As with any first-time experience, it’s often helpful to have an idea of what to expect. The same holds true for 1031 exchanges. That’s why one of the first things we go over with new clients is how these transactions work. Most know the main benefit of doing a 1031 exchange—tax deferral. But how does a 1031 exchange work? What are the steps involved?
In this article, we’ve listed a simple, step-by-step guide into the mechanics of the most common type of 1031 exchange, sometimes referred to as a deferred, delayed, or Starker exchange. In total, we’ve broken the process down into 11 steps that are vital to the completion of the exchange and to the validity of the exchange in the eyes of the IRS.
These steps must be checked off; otherwise, you run the risk of invalidating your exchange, meaning you could wind up paying your capital gain taxes in full, plus interest and, occasionally, penalties. This is why it is recommended that you partner with a 1031 exchange expert who can ensure your transaction goes smoothly every step of the way.
How a 1031 Exchange Works: 11 Steps
Here are the 11 steps of a tax-deferred 1031 exchange.
1. The taxpayer obtains a sales contract for the relinquished property.
A deferred exchange involves the sale of the relinquished property first, followed by the subsequent acquisition of a suitable replacement property or properties. So before anything else can happen, the taxpayer must obtain a sales contract for the relinquished property.
2. The taxpayer signs an exchange agreement with the qualified intermediary (QI).
The next thing that must happen is the taxpayer enters into an exchange agreement with a QI. This comes straight from the treasury regulations. The exchange agreement establishes the taxpayer’s intent to do an exchange. It also creates contractual obligations between the QI and the taxpayer, and performs other functions necessary for the exchange to succeed, such as insulating the taxpayer from the proceeds.
3. The QI takes assignment to the sales contract.
The QI then temporarily assumes ownership of the sales contract to the relinquished property. This allows the taxpayer to directly deed the title to the buyer of the relinquished property.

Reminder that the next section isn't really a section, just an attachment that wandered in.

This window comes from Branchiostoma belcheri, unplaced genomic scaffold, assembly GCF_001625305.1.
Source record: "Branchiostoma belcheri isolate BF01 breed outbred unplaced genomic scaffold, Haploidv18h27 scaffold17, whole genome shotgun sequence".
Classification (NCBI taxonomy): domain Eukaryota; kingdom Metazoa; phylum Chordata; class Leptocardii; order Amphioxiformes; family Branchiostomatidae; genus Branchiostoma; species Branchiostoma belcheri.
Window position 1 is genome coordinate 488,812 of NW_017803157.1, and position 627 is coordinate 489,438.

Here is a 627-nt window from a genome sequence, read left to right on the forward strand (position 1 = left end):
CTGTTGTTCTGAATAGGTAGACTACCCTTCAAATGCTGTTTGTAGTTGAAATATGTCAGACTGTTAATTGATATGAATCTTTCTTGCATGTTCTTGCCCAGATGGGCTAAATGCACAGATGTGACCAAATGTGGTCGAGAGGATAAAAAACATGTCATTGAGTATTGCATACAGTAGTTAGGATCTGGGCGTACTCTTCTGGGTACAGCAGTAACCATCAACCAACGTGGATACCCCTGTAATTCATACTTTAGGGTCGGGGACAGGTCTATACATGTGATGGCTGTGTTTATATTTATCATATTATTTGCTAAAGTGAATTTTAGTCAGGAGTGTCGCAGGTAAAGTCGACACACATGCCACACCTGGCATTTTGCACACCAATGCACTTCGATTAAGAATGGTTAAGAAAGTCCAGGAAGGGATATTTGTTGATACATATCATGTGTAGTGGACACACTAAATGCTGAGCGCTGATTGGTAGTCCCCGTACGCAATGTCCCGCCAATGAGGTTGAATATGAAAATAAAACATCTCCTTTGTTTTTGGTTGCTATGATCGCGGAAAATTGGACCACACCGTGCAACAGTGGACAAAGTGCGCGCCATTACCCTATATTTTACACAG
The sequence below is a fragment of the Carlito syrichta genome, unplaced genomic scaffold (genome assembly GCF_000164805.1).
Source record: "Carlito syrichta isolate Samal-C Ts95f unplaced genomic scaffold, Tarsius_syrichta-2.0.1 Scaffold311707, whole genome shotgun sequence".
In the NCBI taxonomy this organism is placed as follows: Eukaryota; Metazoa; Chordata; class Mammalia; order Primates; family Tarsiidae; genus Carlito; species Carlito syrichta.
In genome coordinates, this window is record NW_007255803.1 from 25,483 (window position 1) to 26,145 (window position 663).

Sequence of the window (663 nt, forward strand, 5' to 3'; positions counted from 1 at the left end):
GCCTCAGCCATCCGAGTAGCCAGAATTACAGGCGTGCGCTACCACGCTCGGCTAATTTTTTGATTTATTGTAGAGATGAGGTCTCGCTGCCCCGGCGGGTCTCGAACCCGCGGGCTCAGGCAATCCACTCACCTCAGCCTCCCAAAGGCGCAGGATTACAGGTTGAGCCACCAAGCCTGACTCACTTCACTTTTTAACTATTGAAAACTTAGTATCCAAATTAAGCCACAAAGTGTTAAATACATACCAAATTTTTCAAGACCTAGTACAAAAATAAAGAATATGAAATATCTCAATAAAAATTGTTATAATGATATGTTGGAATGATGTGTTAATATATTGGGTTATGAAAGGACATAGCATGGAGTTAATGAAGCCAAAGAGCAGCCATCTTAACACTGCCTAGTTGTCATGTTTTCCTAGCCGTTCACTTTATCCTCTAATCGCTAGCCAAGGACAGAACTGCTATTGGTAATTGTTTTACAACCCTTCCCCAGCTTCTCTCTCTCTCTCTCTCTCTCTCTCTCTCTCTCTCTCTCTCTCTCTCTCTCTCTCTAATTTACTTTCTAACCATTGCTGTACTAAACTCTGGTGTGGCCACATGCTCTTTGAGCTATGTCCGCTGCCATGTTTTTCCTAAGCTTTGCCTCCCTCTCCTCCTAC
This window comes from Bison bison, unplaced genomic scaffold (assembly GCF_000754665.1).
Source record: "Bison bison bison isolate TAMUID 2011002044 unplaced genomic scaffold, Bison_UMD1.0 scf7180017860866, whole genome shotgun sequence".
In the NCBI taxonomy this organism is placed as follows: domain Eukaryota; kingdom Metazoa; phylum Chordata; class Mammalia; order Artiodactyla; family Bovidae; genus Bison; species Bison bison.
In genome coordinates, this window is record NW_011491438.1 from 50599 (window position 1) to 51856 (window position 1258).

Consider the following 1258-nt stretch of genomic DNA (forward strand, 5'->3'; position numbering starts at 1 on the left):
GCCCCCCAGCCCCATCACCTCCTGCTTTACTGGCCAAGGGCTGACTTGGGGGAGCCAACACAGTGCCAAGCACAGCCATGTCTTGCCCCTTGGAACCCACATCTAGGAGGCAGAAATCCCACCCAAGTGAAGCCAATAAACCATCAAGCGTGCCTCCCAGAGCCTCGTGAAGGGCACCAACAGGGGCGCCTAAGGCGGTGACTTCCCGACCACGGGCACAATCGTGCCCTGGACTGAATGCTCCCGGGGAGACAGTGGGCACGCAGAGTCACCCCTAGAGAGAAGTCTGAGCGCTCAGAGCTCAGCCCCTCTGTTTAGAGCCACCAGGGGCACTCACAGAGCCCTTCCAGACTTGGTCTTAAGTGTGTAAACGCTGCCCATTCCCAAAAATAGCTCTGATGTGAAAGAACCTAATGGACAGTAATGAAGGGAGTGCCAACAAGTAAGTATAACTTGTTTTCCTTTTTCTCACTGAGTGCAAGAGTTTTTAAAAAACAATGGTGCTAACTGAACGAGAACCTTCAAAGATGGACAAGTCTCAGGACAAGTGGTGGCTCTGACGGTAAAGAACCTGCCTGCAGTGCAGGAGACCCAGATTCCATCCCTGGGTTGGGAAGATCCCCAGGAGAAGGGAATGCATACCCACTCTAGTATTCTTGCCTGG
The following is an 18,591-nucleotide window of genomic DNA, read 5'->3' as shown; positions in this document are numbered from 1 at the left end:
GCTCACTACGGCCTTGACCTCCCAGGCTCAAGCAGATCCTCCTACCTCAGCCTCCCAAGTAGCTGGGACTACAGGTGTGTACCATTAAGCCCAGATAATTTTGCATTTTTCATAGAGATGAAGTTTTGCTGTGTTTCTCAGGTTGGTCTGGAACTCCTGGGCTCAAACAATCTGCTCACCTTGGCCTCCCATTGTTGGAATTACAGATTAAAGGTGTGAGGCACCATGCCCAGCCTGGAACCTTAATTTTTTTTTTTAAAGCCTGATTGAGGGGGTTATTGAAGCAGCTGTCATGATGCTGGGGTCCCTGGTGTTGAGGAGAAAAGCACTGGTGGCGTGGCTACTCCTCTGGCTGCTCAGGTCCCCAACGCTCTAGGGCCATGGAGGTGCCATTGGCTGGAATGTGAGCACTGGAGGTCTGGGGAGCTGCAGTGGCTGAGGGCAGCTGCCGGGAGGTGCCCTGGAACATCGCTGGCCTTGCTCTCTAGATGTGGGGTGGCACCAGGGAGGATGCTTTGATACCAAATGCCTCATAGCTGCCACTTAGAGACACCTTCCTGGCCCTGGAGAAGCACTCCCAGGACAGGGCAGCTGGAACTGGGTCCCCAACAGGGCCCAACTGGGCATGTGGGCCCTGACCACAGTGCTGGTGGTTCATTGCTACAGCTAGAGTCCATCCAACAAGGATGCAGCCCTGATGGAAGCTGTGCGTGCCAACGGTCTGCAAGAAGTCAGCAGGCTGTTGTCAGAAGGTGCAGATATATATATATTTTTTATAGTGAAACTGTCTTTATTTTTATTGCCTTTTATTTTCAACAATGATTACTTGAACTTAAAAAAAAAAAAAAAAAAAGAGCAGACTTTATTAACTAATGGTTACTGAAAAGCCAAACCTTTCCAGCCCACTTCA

4. The proceeds from the sale are placed into an exchange account.
Once the relinquished property has been sold to the buyer, the exchange proceeds are taken and deposited into a separate exchange account established by the QI. The QI holds the funds for the benefit of the taxpayer. The funds accrue interest in the exchange account. That interest is typically taken by the QI, but the taxpayer may have access to it following completion of the exchange.
5. The taxpayer directly deeds to the buyer of the relinquished property.
Because the QI takes assignment to the sales contract, the taxpayer is able to send the deed to the relinquished property directly to the buyer. Direct deeding is a reasonably new concept; previously, 1031 exchanges could be conducted by transferring the deed to the QI and then having the QI transfer the deed to the buyer. Direct deeding eliminates this hassle.
6. The taxpayer identifies replacement property after closing the relinquished property.
Once the exchange period begins, the taxpayer has 45 days to identify a suitable replacement property or multiple properties. The identification must be in written form, signed by the taxpayer, and must clearly describe the potential property or properties.
7. The taxpayer obtains a purchase contract for the replacement property.
After making a proper identification, the taxpayer then takes the steps necessary to acquire the replacement property. This involves obtaining a purchase contract.
8. The QI takes assignment to the purchase contract of the replacement property.
As with the sales contract, the QI takes assignment to the purchase contract so that the deed can be directly sent from the seller to the taxpayer.
9. The taxpayer closes on the replacement property by the deadline.
The taxpayer must formally close on the replacement property or properties prior to the end of the exchange period. This means that all replacement properties must be received before 180 days have passed, or before the due date for the taxpayer’s tax return unless an extension is filed. So, if the taxpayer originally sells the relinquished property in late December, they will only have until mid-April (assuming they sell as an individual) to complete the exchange unless they file for an extension.
10. The seller directly deeds the replacement property to the taxpayer.
This step follows the same process as step five, only with the replacement property, rather than the relinquished property.
11. The QI transfers proceeds to the seller and the remainder to the taxpayer.
The QI transfers the proceeds from the sale of the relinquished property to the seller of the replacement property. Then, if there are any remaining proceeds, they are sent back to the taxpayer and are taxed. Boot, whether in the form of cash or debt relief, is always taxable at the end of the transaction.
No matter how it’s looked at, tax-deferred 1031 exchanges are layered, complex financial transactions. Hopefully, this outline helps you understand the steps that go into a 1031 exchange. At CWS Capital Partners, we have decades of experience partnering with investors on their like-kind transactions and can work with you to ensure your exchange goes smoothly.
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